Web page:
Here’s a simple way to clean up your string crossing. I call it Stop n’ Rock.

Let’s warm up by just rocking between the D  and A strings. Feel how the angle is different on each string. Next we’ll do the actual stop n’rock exercise.

 

  • Place the lower third of the bow on the strings.
  • Do a quick downbow.
  • Fully stop the bow.
  • Pause, and then slowly rock to the other string.
  • Do a quick upbow.
  • Pause, and then slowly rock back to the first string.
  • Repeat.

 

This will help you play more precisely because it trains your arm where to go, what the correct angle is and how it should feel. You have to really take your time on the rock. Your arm needs more time to figure this out than your brain.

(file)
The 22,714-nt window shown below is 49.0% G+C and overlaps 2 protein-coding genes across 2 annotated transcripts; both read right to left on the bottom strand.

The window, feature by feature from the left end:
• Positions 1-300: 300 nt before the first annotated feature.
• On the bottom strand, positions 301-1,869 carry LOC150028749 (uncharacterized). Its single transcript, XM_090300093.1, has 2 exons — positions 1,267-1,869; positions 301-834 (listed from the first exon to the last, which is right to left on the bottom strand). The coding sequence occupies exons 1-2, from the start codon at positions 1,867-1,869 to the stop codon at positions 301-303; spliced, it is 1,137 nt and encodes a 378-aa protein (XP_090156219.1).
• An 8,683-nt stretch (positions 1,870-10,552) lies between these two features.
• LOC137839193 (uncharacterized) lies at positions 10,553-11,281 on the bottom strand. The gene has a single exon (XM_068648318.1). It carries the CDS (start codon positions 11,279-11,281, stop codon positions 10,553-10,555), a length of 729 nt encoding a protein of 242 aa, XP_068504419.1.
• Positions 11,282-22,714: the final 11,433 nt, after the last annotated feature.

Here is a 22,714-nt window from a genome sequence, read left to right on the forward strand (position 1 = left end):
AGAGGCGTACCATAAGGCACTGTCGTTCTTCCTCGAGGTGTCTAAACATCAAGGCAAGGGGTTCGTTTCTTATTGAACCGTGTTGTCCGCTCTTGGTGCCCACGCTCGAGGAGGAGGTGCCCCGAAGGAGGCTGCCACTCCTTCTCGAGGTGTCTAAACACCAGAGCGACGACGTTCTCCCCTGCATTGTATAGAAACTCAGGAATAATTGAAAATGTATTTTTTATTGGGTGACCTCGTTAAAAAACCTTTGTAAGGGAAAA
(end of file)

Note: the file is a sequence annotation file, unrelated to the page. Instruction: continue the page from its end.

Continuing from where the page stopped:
After you’ve done stop n’ rock awhile, don’t stop the bow, let it flow. Do your best to keep it precise, but don’t try to hard. Then, return to stop n’ rock. Continue alternating like this.

Is this exercise just for beginners?

No. Like a lot of the rudimentary exercises, you can return to stop n’rock throughout your career as a fiddler. More advanced players can integrate fingering into this. If you’re playing a tricky string crossing part from a tune, just practice it with stop n’ rock.

Try to enjoy the movement of this as well as the sound. Awareness of how the body moves and feels will be a tremendous help.